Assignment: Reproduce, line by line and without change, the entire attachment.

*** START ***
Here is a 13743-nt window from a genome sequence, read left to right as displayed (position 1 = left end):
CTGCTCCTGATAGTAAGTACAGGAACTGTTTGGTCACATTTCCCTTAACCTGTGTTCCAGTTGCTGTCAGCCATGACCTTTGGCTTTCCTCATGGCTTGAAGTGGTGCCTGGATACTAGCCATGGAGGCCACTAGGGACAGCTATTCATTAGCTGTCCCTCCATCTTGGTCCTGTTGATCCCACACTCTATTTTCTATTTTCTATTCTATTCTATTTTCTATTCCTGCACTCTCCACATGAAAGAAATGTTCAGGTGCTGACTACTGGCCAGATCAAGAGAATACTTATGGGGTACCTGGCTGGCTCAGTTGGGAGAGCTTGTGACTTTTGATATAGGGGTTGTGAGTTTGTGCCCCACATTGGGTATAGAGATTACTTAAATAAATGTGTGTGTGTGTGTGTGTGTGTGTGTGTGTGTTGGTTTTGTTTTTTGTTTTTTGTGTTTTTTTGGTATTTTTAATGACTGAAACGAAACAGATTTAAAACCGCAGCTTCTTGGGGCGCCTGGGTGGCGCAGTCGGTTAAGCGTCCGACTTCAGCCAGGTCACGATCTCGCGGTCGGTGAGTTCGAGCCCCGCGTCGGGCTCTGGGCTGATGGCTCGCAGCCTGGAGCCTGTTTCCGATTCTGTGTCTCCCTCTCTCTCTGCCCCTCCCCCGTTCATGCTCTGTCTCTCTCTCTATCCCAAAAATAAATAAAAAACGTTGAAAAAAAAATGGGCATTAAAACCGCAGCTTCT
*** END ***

Here is a 13743-nt window from a genome sequence, read left to right as displayed (position 1 = left end):
CTGCTCCTGATAGTAAGTACAGGAACTGTTTGGTCACATTTCCCTTAACCTGTGTTCCAGTTGCTGTCAGCCATGACCTTTGGCTTTCCTCATGGCTTGAAGTGGTGCCTGGATACTAGCCATGGAGGCCACTAGGGACAGCTATTCATTAGCTGTCCCTCCATCTTGGTCCTGTTGATCCCACACTCTATTTTCTATTTTCTATTCTATTCTATTTTCTATTCCTGCACTCTCCACATGAAAGAAATGTTCAGGTGCTGACTACTGGCCAGATCAAGAGAATACTTATGGGGTACCTGGCTGGCTCAGTTGGGAGAGCTTGTGACTTTTGATATAGGGGTTGTGAGTTTGTGCCCCACATTGGGTATAGAGATTACTTAAATAAATGTGTGTGTGTGTGTGTGTGTGTGTGTGTGTGTTGGTTTTGTTTTTTGTTTTTTGTGTTTTTTTGGTATTTTTAATGACTGAAACGAAACAGATTTAAAACCGCAGCTTCTTGGGGCGCCTGGGTGGCGCAGTCGGTTAAGCGTCCGACTTCAGCCAGGTCACGATCTCGCGGTCGGTGAGTTCGAGCCCCGCGTCGGGCTCTGGGCTGATGGCTCGCAGCCTGGAGCCTGTTTCCGATTCTGTGTCTCCCTCTCTCTCTGCCCCTCCCCCGTTCATGCTCTGTCTCTCTCTCTATCCCAAAAATAAATAAAAAACGTTGAAAAAAAAATGGGCATTAAAACCGCAGCTTCT